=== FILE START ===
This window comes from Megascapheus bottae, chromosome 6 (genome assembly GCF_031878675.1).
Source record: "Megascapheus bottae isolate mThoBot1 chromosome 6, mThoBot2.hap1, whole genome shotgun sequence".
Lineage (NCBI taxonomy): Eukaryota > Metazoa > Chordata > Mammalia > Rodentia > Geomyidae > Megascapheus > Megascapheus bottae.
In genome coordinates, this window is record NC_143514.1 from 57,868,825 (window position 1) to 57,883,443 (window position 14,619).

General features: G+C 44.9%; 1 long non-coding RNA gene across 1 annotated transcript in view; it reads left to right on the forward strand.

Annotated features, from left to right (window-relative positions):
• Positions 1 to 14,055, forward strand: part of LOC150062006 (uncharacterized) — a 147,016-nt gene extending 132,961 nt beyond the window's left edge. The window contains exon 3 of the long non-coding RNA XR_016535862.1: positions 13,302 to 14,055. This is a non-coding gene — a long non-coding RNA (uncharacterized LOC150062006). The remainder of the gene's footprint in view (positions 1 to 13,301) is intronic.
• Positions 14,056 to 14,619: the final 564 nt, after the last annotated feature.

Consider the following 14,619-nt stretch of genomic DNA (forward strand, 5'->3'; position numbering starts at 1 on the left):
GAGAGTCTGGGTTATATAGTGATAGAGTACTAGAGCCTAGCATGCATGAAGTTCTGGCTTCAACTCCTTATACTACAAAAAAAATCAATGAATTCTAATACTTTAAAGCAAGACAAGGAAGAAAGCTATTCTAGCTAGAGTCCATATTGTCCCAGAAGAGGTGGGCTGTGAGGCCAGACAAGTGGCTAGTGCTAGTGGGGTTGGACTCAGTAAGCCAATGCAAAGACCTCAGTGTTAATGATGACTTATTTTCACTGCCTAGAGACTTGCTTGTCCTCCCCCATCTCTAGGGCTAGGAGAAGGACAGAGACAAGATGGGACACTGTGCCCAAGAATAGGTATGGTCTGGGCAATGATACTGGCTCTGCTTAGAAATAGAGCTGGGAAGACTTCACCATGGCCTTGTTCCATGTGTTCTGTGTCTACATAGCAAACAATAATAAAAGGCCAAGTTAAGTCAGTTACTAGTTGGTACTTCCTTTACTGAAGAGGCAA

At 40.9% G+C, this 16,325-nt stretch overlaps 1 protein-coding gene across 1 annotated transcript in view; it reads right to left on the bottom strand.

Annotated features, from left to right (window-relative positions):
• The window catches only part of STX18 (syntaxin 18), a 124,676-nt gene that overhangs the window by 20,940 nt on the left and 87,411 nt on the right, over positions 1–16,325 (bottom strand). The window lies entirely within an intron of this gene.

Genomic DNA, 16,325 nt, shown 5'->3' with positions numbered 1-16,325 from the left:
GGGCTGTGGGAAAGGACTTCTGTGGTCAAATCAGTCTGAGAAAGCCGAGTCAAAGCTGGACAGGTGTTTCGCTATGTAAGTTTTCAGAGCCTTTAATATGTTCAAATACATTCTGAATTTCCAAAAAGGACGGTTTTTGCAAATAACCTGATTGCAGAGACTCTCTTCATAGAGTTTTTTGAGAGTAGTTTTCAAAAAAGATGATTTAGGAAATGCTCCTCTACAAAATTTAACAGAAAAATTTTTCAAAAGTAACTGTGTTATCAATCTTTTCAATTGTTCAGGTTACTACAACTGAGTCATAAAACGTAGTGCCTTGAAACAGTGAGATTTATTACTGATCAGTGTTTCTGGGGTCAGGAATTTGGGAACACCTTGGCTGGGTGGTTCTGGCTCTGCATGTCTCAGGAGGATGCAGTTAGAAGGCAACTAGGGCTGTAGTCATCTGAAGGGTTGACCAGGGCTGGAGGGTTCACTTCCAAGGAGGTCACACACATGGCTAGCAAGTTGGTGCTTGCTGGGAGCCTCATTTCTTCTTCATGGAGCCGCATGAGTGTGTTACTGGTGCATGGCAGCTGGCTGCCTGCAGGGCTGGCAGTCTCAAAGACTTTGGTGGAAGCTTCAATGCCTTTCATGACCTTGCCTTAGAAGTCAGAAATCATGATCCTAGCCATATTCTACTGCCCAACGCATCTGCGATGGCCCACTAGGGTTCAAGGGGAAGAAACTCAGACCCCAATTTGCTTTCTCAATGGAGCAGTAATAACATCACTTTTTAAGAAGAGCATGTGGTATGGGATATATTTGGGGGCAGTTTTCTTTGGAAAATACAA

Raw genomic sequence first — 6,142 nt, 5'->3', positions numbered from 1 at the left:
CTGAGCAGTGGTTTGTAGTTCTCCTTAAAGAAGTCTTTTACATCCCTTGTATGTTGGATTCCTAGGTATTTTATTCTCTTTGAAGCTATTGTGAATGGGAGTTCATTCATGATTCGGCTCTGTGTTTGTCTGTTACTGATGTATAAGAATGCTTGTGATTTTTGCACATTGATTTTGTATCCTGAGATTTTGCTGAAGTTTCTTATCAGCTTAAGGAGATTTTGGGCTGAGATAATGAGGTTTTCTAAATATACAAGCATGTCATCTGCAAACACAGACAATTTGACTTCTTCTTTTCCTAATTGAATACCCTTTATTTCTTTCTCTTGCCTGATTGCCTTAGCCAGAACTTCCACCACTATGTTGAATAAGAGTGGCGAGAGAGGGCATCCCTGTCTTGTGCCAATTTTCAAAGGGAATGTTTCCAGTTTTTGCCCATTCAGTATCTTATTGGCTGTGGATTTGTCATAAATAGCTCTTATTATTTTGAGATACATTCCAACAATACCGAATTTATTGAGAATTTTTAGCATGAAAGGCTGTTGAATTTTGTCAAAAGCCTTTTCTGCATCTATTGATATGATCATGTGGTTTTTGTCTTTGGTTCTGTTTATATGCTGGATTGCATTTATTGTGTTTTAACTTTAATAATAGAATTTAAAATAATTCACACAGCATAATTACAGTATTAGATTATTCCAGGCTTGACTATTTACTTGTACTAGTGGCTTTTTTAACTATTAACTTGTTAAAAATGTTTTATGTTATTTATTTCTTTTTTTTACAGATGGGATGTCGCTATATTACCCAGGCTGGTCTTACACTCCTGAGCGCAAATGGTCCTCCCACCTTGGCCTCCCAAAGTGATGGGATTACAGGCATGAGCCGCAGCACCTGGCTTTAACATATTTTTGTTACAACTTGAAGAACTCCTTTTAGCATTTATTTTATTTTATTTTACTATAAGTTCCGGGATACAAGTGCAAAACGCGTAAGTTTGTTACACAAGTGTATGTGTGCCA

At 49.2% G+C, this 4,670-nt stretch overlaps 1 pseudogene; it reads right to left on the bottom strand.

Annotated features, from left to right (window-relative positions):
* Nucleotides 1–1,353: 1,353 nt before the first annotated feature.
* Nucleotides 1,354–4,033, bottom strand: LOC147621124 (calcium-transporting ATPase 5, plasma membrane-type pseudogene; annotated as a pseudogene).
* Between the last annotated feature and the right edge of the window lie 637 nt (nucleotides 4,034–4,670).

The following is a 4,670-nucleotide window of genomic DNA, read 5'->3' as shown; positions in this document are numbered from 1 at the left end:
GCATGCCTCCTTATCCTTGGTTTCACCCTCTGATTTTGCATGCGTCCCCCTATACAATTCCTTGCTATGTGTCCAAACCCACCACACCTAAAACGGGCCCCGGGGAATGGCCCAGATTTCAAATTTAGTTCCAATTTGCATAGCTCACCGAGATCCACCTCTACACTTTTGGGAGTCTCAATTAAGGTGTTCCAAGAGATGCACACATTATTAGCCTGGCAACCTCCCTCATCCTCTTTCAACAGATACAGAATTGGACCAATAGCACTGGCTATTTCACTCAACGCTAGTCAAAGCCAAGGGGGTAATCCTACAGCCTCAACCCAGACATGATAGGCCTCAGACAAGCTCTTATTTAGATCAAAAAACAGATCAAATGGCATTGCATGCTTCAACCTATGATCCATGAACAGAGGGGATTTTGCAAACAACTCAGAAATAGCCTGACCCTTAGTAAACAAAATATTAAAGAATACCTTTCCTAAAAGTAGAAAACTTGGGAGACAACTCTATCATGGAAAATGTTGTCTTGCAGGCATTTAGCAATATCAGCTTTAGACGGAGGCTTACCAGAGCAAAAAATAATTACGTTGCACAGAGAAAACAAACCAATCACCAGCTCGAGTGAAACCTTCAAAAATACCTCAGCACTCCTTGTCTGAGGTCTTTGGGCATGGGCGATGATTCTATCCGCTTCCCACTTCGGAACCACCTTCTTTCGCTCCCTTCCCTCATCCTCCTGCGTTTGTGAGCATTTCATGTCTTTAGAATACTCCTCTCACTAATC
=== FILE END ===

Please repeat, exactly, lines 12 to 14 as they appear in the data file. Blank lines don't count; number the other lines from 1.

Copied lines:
Annotated features, from left to right (window-relative positions):
• The window catches only part of STX18 (syntaxin 18), a 124,676-nt gene that overhangs the window by 20,940 nt on the left and 87,411 nt on the right, over positions 1–16,325 (bottom strand). The window lies entirely within an intron of this gene.

Genomic DNA, 16,325 nt, shown 5'->3' with positions numbered 1-16,325 from the left: